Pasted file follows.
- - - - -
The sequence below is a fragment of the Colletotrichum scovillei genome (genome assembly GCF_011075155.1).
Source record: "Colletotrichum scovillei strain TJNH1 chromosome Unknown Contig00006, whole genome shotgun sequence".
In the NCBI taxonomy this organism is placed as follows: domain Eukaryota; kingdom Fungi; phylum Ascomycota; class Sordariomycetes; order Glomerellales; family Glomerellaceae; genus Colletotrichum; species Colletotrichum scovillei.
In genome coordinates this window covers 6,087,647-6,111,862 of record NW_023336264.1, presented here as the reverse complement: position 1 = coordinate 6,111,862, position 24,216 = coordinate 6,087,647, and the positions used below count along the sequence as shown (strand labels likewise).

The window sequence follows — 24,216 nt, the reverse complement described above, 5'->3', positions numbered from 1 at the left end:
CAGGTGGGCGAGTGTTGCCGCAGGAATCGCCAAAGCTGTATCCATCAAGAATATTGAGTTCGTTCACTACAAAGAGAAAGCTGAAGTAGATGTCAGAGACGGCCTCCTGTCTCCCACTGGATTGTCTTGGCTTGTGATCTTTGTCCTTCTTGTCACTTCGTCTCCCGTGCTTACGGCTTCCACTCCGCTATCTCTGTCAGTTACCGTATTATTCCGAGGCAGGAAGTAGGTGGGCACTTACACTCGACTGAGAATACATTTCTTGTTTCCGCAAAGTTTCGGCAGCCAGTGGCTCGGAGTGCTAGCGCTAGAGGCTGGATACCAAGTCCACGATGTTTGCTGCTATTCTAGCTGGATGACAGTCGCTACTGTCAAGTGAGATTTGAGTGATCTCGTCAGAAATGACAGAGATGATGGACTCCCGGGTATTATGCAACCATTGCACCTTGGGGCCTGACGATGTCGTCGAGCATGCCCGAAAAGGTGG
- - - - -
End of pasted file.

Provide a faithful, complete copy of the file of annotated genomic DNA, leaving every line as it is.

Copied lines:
The sequence below is a fragment of the Colletotrichum scovillei genome (genome assembly GCF_011075155.1).
Source record: "Colletotrichum scovillei strain TJNH1 chromosome Unknown Contig00006, whole genome shotgun sequence".
In the NCBI taxonomy this organism is placed as follows: domain Eukaryota; kingdom Fungi; phylum Ascomycota; class Sordariomycetes; order Glomerellales; family Glomerellaceae; genus Colletotrichum; species Colletotrichum scovillei.
In genome coordinates this window covers 6,087,647-6,111,862 of record NW_023336264.1, presented here as the reverse complement: position 1 = coordinate 6,111,862, position 24,216 = coordinate 6,087,647, and the positions used below count along the sequence as shown (strand labels likewise).

The window sequence follows — 24,216 nt, the reverse complement described above, 5'->3', positions numbered from 1 at the left end:
CAGGTGGGCGAGTGTTGCCGCAGGAATCGCCAAAGCTGTATCCATCAAGAATATTGAGTTCGTTCACTACAAAGAGAAAGCTGAAGTAGATGTCAGAGACGGCCTCCTGTCTCCCACTGGATTGTCTTGGCTTGTGATCTTTGTCCTTCTTGTCACTTCGTCTCCCGTGCTTACGGCTTCCACTCCGCTATCTCTGTCAGTTACCGTATTATTCCGAGGCAGGAAGTAGGTGGGCACTTACACTCGACTGAGAATACATTTCTTGTTTCCGCAAAGTTTCGGCAGCCAGTGGCTCGGAGTGCTAGCGCTAGAGGCTGGATACCAAGTCCACGATGTTTGCTGCTATTCTAGCTGGATGACAGTCGCTACTGTCAAGTGAGATTTGAGTGATCTCGTCAGAAATGACAGAGATGATGGACTCCCGGGTATTATGCAACCATTGCACCTTGGGGCCTGACGATGTCGTCGAGCATGCCCGAAAAGGTGG